Friday, 21 January 2011

Violent protests erupt in Yemen - Several killed


Hundreds of thousands of protesters took to the streets in Yemen on Thursday to reject proposed political reform by the government, including a limit on presidential terms. The government announced its reform plans in the face of growing discontent that sparked sporadic protests this week. Opposition parties said they would meet on Saturday to discuss the offer as thousands of people protested in the southern town of Taiz, saying the reforms proposed by President Ali Abdullah Saleh did not go far enough. Saleh has ruled Yemen for over three decades. “We want constitutional amendments but we want amendments that don’t lead to the continuance of the ruler and the inheritance of power to his children”, said Mohammed al-Sabry, head of the opposition coalition and the party Islah.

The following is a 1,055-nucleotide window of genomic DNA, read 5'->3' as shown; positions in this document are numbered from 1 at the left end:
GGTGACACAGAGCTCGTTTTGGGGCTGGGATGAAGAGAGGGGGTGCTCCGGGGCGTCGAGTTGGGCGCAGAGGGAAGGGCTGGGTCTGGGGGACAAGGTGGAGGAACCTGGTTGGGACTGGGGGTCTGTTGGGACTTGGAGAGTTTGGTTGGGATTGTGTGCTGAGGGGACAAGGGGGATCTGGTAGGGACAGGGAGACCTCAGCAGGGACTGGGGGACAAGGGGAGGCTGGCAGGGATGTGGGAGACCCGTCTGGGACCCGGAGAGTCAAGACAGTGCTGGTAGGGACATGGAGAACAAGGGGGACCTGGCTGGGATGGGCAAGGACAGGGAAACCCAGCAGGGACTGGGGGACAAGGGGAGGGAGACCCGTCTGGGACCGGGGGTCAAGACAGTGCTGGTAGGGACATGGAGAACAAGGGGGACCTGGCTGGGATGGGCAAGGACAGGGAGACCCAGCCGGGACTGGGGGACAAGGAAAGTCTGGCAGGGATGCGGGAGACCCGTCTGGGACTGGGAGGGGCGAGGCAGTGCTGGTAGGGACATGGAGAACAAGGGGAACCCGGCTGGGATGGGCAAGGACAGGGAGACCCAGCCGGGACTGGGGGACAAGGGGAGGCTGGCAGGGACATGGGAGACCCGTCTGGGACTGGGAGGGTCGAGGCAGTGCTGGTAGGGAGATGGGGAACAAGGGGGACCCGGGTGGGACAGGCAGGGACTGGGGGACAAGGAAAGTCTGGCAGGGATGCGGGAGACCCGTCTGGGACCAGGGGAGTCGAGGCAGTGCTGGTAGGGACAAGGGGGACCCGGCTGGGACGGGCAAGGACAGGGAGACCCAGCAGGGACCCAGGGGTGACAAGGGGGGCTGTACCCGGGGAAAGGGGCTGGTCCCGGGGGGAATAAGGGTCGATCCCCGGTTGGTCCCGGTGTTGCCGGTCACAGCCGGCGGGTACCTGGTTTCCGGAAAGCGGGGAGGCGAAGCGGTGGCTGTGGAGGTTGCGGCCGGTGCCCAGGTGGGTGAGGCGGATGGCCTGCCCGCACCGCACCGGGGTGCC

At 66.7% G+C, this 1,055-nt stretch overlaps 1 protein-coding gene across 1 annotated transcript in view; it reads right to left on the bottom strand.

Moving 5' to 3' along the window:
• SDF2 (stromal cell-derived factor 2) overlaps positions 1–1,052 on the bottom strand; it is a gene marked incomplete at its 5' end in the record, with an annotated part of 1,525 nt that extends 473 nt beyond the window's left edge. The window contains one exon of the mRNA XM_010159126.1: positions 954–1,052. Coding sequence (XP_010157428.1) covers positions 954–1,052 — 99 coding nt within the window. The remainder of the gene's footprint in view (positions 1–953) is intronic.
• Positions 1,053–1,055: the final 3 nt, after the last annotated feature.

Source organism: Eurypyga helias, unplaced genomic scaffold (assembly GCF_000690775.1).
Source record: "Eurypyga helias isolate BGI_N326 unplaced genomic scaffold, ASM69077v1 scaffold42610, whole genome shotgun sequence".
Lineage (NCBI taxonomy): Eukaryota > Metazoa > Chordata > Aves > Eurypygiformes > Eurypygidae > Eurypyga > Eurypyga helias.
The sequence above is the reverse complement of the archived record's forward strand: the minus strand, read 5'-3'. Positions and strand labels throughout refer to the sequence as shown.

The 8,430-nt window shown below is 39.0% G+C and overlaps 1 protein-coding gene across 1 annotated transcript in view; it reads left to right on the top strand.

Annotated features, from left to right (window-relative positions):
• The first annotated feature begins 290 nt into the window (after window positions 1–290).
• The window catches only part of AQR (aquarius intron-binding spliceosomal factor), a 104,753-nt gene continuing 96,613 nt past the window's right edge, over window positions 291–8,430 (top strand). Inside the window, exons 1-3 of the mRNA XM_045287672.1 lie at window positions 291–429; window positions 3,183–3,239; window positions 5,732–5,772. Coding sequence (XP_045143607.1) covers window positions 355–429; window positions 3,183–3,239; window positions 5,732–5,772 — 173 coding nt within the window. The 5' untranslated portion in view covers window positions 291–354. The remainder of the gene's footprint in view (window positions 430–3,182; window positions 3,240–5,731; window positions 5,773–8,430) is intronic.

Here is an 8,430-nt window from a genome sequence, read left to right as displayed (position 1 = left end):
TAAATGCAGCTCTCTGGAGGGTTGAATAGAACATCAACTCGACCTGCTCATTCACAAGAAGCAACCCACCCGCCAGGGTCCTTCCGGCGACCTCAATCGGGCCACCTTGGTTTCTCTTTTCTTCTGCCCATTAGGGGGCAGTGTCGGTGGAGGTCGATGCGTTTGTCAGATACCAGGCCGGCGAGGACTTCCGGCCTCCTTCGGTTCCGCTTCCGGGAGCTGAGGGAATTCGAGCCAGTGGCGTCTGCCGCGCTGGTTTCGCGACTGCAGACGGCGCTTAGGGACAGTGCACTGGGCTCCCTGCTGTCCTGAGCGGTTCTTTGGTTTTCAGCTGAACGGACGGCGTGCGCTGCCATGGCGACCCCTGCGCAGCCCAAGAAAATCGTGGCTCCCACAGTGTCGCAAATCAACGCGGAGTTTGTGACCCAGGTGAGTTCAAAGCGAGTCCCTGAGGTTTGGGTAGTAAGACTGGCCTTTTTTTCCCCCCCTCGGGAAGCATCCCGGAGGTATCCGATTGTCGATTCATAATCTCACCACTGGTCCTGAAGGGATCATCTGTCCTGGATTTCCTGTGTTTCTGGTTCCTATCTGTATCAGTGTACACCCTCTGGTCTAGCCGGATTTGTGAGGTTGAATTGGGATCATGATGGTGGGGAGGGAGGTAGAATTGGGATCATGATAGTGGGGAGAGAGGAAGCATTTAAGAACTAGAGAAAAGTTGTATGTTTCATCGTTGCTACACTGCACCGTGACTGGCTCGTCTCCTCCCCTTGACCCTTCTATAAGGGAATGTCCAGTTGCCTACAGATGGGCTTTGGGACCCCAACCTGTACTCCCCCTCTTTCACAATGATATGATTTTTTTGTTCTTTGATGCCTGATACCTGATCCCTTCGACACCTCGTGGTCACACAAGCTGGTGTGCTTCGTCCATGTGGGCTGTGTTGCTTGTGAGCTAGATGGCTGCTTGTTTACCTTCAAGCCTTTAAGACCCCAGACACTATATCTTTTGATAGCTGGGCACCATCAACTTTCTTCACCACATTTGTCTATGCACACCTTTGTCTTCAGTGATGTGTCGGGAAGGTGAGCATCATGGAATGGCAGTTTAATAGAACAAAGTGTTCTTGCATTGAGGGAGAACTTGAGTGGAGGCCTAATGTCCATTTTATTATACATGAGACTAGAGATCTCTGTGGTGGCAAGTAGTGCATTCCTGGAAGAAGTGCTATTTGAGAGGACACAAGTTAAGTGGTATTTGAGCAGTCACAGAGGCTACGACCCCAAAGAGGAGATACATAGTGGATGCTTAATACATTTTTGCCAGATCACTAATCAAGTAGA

“We won’t permit these corrupt leaders to stay in power and we are ready to sleep in the streets for our country’s sake, in order to liberate it from the hands of the corrupt”, Sabry said. The protests come as Tunisia grapples with fallout from the ouster of its long-time president Zine al-Abidine Ben Ali, who fled the country with his family taking 1.5 tones of gold away from Tunisia, after weeks of violent unrest sparked by social grievances. Among the steps put forward by Saleh’s ruling party, the General People’s Congress, are amendments to guarantee presidential term limits of two seven- or five-year terms as well as voter registration to all Yemeni adults. Several people have been killed and injured as a result of these protests throughout Yemen during the last couple of weeks.

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